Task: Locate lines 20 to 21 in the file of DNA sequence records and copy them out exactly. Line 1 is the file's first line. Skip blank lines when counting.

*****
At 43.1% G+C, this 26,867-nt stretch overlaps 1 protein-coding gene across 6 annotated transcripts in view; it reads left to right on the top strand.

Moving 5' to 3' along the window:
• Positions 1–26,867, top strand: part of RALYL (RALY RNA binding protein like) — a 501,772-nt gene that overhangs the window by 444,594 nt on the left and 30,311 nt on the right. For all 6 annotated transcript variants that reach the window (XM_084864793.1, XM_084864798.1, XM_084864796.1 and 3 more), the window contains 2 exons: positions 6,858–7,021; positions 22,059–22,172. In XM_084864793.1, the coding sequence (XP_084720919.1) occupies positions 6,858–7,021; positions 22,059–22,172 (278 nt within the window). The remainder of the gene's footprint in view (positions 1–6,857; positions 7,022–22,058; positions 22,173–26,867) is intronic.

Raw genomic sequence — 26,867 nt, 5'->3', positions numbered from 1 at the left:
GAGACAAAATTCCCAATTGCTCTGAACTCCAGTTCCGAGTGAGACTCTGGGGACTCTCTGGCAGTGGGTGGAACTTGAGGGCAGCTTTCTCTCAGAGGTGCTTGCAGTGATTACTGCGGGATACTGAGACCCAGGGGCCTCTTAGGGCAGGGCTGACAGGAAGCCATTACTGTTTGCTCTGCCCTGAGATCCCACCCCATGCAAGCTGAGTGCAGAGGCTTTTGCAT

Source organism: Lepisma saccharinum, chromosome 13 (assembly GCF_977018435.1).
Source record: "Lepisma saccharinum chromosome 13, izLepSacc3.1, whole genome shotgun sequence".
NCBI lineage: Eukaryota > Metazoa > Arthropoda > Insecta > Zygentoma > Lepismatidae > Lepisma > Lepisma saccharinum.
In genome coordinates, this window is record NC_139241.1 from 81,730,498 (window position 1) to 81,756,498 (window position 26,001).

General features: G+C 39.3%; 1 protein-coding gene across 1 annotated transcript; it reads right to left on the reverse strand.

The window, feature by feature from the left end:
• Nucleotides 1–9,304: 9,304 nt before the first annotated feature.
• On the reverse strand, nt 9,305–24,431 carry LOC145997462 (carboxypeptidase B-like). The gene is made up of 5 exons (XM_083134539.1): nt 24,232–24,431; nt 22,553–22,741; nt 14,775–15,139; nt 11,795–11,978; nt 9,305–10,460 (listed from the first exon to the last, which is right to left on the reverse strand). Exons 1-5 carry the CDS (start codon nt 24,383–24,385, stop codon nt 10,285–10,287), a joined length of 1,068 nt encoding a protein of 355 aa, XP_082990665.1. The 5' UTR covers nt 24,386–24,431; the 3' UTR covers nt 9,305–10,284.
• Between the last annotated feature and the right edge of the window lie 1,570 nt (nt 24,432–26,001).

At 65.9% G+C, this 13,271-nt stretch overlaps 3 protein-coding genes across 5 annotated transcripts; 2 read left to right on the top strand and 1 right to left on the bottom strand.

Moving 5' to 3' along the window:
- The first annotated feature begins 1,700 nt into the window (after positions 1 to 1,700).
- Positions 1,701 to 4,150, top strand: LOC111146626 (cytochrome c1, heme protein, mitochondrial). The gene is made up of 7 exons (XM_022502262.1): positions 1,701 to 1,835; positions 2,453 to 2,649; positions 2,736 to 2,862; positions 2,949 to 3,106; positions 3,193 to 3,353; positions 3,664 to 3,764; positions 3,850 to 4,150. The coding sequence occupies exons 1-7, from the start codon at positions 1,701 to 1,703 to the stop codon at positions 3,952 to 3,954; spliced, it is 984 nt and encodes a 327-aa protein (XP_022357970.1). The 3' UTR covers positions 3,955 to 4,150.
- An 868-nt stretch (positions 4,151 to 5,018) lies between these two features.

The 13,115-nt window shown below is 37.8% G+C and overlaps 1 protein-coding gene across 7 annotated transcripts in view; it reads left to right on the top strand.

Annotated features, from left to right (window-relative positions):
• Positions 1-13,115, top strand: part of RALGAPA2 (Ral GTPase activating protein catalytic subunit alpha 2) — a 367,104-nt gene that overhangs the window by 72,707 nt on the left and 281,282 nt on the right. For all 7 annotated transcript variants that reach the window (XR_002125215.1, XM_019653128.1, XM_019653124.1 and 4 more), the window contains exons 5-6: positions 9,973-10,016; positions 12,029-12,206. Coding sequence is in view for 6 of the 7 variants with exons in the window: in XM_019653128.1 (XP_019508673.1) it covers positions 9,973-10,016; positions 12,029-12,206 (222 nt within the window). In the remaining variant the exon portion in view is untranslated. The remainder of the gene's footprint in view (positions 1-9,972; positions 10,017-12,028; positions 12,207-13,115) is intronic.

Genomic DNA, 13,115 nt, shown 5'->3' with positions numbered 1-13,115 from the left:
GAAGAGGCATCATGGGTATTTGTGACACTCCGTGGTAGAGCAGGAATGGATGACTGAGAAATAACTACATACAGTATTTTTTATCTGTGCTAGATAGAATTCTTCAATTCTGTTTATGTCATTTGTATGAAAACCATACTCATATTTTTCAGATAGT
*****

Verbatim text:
The 13,115-nt window shown below is 37.8% G+C and overlaps 1 protein-coding gene across 7 annotated transcripts in view; it reads left to right on the top strand.

Annotated features, from left to right (window-relative positions):